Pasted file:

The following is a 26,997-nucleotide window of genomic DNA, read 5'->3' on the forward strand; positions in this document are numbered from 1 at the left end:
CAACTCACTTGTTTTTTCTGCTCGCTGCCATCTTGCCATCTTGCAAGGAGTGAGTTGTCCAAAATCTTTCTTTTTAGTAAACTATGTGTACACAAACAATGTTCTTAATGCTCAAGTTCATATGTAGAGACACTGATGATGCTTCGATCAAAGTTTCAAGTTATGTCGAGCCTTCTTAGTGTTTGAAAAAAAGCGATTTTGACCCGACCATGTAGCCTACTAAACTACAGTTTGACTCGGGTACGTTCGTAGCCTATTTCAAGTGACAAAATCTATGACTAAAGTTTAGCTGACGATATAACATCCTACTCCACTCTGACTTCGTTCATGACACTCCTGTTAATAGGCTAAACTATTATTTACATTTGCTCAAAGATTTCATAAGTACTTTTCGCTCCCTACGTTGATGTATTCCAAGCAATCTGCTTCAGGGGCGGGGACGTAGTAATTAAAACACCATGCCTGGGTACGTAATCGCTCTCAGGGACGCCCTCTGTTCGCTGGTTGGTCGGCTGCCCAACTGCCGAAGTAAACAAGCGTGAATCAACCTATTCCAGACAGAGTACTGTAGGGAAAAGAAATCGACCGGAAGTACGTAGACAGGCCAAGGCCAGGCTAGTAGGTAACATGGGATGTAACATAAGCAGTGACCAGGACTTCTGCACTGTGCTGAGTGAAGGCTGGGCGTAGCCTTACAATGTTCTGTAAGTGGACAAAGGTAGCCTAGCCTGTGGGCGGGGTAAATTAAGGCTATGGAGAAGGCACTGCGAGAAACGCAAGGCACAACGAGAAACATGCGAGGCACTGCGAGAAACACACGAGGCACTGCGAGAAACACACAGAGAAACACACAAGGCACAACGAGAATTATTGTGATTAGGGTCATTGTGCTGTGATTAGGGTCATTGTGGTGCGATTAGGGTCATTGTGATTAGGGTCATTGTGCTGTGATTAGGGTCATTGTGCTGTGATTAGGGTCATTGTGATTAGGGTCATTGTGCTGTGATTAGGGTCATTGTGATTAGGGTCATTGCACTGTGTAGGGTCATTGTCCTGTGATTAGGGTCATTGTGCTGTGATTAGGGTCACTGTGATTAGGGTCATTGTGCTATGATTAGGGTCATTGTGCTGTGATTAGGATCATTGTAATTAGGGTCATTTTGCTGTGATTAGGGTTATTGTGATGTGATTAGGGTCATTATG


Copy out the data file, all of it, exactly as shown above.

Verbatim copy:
The following is a 26,997-nucleotide window of genomic DNA, read 5'->3' on the forward strand; positions in this document are numbered from 1 at the left end:
CAACTCACTTGTTTTTTCTGCTCGCTGCCATCTTGCCATCTTGCAAGGAGTGAGTTGTCCAAAATCTTTCTTTTTAGTAAACTATGTGTACACAAACAATGTTCTTAATGCTCAAGTTCATATGTAGAGACACTGATGATGCTTCGATCAAAGTTTCAAGTTATGTCGAGCCTTCTTAGTGTTTGAAAAAAAGCGATTTTGACCCGACCATGTAGCCTACTAAACTACAGTTTGACTCGGGTACGTTCGTAGCCTATTTCAAGTGACAAAATCTATGACTAAAGTTTAGCTGACGATATAACATCCTACTCCACTCTGACTTCGTTCATGACACTCCTGTTAATAGGCTAAACTATTATTTACATTTGCTCAAAGATTTCATAAGTACTTTTCGCTCCCTACGTTGATGTATTCCAAGCAATCTGCTTCAGGGGCGGGGACGTAGTAATTAAAACACCATGCCTGGGTACGTAATCGCTCTCAGGGACGCCCTCTGTTCGCTGGTTGGTCGGCTGCCCAACTGCCGAAGTAAACAAGCGTGAATCAACCTATTCCAGACAGAGTACTGTAGGGAAAAGAAATCGACCGGAAGTACGTAGACAGGCCAAGGCCAGGCTAGTAGGTAACATGGGATGTAACATAAGCAGTGACCAGGACTTCTGCACTGTGCTGAGTGAAGGCTGGGCGTAGCCTTACAATGTTCTGTAAGTGGACAAAGGTAGCCTAGCCTGTGGGCGGGGTAAATTAAGGCTATGGAGAAGGCACTGCGAGAAACGCAAGGCACAACGAGAAACATGCGAGGCACTGCGAGAAACACACGAGGCACTGCGAGAAACACACAGAGAAACACACAAGGCACAACGAGAATTATTGTGATTAGGGTCATTGTGCTGTGATTAGGGTCATTGTGGTGCGATTAGGGTCATTGTGATTAGGGTCATTGTGCTGTGATTAGGGTCATTGTGCTGTGATTAGGGTCATTGTGATTAGGGTCATTGTGCTGTGATTAGGGTCATTGTGATTAGGGTCATTGCACTGTGTAGGGTCATTGTCCTGTGATTAGGGTCATTGTGCTGTGATTAGGGTCACTGTGATTAGGGTCATTGTGCTATGATTAGGGTCATTGTGCTGTGATTAGGATCATTGTAATTAGGGTCATTTTGCTGTGATTAGGGTTATTGTGATGTGATTAGGGTCATTATG